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The Day the Music Died Day

Monday, February 03, 2014

The Day the Music Died Day

When : Always February 3rd

The Day the Music Died Day commemorates the untimely death of singers Buddy Holly, Richie Valens and the Big Bopper. These three Rock singers died in an airplane crash on February 3, 1959. at the height of their popularity.

Every generation has their music idols. These three were among the top of the 1950's generation. Those who grew up in the fifties mourned the premature deaths of their music idols. Memorials and remembrances occurred for years. Today, there are many websites memorializing their deaths, and detailing the events before and after the tragedy.

This Day in History February 3rd

The colony of Massachusetts issues the first paper money in America. (1690)

American Revolutionary War: British forces seize the Dutch-owned Caribbean island Sint Eustatius. (1781)

American Revolutionary War: Spain recognizes United States independence. (1783)

Militia led by General Benjamin Lincoln crush the remnants of Shays' Rebellion in Petersham, Massachusetts. (1787)

Militia led by General Benjamin Lincoln crush the remnants of Shays' Rebellion in Petersham, Massachusetts. (1809)

The Fifteenth Amendment to the United States Constitution is ratified, guaranteeing voting rights to citizens regardless of race. (1870)

Governor of Kentucky William Goebel dies of wound sustained in an assassination attempt three days earlier in Frankfort, Kentucky. (1900)

The Sixteenth Amendment to the United States Constitution is ratified, authorizing the Federal government to impose and collect an income tax. (1913)

World War I: The United States breaks off diplomatic relations with Germany a day after the latter announced a new policy of unrestricted submarine warfare. (1917)

The Twin Peaks Tunnel in San Francisco, California begins service as the longest streetcar tunnel in the world at 11,920 feet (3,633 meters) long. (1918)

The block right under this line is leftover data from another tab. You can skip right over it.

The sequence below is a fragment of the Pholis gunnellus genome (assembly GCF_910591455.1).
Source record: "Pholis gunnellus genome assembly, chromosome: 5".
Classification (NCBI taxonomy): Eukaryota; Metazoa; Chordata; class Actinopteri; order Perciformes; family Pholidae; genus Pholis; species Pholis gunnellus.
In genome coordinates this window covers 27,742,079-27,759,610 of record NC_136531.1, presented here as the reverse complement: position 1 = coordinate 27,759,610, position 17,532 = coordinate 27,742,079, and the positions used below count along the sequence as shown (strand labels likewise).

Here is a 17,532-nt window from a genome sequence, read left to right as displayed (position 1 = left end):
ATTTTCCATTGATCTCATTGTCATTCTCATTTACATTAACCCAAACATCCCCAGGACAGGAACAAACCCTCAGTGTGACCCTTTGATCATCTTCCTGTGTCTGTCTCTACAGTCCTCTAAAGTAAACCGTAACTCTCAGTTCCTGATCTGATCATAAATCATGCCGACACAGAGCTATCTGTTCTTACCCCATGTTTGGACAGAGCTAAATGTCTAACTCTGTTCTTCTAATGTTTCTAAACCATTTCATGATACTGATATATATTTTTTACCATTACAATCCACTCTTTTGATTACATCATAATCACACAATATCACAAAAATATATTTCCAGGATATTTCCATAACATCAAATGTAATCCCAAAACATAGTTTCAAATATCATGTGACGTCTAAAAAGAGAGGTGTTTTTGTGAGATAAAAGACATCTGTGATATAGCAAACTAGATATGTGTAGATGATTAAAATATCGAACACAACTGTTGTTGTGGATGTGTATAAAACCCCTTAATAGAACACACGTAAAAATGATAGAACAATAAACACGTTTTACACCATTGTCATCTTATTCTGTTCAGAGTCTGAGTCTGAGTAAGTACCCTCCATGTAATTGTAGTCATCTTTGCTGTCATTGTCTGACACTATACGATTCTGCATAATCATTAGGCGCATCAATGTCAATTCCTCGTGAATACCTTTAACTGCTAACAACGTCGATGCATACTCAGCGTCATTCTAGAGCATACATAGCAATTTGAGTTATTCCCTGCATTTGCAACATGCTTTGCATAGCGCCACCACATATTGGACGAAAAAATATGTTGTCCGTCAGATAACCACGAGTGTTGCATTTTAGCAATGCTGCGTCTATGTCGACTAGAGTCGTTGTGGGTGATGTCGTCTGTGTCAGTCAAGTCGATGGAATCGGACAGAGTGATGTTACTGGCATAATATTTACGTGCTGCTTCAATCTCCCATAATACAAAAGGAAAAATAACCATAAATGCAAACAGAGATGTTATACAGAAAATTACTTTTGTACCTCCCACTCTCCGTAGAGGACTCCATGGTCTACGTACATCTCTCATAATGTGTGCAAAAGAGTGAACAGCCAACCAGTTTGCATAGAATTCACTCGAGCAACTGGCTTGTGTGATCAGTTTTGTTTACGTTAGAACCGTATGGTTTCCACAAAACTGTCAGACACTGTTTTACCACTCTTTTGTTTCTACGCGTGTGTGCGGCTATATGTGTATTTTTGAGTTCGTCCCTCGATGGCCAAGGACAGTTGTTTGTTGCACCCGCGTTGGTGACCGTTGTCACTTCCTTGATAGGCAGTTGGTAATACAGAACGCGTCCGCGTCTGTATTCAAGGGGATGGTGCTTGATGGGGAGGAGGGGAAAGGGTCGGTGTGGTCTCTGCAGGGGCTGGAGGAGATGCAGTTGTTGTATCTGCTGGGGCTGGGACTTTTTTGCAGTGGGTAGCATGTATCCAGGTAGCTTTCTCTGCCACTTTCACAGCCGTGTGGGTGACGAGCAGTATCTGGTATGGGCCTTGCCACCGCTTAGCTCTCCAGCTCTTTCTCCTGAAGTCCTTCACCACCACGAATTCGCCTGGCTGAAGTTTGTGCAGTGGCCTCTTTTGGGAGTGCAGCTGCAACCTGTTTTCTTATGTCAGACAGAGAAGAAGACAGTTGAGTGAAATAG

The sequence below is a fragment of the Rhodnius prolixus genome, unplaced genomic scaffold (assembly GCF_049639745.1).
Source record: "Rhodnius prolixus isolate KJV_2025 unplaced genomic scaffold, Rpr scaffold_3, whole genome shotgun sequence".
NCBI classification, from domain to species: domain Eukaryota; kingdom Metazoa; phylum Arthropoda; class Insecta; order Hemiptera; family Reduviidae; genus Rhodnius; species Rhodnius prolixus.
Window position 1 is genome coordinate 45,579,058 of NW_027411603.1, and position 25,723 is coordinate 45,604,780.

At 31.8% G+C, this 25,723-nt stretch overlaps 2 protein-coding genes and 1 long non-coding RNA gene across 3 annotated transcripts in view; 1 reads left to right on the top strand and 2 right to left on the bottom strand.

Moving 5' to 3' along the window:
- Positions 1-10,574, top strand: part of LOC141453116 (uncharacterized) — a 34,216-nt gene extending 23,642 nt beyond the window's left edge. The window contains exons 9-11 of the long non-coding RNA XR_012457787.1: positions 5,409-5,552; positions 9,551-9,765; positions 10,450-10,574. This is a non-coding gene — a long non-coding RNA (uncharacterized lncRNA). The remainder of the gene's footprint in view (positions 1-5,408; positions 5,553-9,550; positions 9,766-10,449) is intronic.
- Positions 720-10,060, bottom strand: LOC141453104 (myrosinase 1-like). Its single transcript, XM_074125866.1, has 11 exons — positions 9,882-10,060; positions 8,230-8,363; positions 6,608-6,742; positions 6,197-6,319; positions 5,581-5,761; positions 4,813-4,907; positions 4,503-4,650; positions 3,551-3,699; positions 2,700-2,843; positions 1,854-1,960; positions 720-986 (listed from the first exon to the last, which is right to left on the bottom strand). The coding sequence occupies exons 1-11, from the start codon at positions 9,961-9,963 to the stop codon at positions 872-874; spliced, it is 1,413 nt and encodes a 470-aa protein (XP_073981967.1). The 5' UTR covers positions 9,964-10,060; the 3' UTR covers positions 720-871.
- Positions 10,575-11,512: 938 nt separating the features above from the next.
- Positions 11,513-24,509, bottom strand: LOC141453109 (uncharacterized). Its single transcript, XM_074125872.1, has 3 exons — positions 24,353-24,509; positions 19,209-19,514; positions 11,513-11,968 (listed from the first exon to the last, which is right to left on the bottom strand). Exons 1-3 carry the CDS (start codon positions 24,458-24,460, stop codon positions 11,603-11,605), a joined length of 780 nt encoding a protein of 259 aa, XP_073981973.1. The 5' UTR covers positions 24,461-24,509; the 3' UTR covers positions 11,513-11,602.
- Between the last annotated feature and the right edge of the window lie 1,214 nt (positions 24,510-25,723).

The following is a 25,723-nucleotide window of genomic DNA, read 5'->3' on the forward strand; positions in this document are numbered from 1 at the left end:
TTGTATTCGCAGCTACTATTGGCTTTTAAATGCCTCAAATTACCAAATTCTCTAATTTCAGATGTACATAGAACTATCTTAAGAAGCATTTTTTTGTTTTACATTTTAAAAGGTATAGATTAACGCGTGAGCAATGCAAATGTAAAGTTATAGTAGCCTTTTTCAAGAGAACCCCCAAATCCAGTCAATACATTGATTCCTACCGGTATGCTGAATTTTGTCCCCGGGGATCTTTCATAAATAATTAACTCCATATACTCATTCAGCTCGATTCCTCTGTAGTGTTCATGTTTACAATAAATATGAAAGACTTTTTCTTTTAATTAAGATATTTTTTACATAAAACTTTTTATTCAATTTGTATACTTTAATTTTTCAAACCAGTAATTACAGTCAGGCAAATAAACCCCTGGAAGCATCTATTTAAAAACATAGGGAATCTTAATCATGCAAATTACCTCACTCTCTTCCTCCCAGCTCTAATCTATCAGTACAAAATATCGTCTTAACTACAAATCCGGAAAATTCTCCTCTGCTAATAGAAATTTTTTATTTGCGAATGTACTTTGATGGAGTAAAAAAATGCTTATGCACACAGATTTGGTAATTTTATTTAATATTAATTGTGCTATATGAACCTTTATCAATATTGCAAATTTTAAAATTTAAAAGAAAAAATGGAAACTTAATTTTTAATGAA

The USAT Dorchester is sunk by a German U-boat. Only 230 of 902 men aboard survived. The Chapel of the Four Chaplains, dedicated by President Harry Truman, is one of many memorials established to commemorate the Four Chaplains story. They helped other soldiers board lifeboats and gave up their own life jackets when the supply ran out. The chaplains joined arms, said prayers, and sang hymns as they went down with the ship. (1943)

World War II: During the Gilbert and Marshall Islands campaign, U.S. Army and Marine forces seize Kwajalein Atoll from the defending Japanese garrison. (1944)

World War II: As part of Operation Thunderclap, 1,000 B-17s of the Eighth Air Force bomb Berlin, a raid which kills between 2,500 to 3,000 and dehouses another 120,000. (1945)

World War II: The United States and the Philippine Commonwealth begin a month-long battle to retake Manila from Japan. (1945)

The lowest temperature in North America is recorded in Snag, Yukon. −63.9 °C (−83.0 °F). (1947)

Death of rock and roll musicians Buddy Holly, Ritchie Valens, and J. P. "The Big Bopper" Richardson, in a plane crash near Clear Lake, Iowa. (1959)

The United States Air Forces begins Operation Looking Glass, and over the next 30 years, a "Doomsday Plane" is always in the air, with the capability of taking direct control of the United States' bombers and missiles in the event of the destruction of the SAC's command post. (1961)

The unmanned Soviet Luna 9 spacecraft makes the first controlled rocket-assisted landing on the Moon. (1966)

New York Police Officer Frank Serpico is shot during a drug bust in Brooklyn and survives to later testify against police corruption. Many believe the incident proves that NYPD officers tried to kill him. (1971)

The first day of the seven-day 1972 Iran blizzard, which would kill at least 4,000 people, making it the deadliest snowstorm in history. (1972)

John Buster and the research team at Harbor-UCLA Medical Center announce history's first embryo transfer, from one woman to another resulting in a live birth. (1984)

Space Shuttle program: STS-41-B is launched using Space Shuttle Challenger.

Astronaut Eileen Collins becomes the first woman to pilot the Space Shuttle as mission STS-63 gets underway from Kennedy Space Center in Florida. (1995)

Karla Faye Tucker is executed in Texas becoming the first woman executed in the United States since 1984. (1998)

Cavalese cable car disaster: a United States Military pilot causes the death of 20 people when his low-flying plane cuts the cable of a cable-car near Trento, Italy. (1998)
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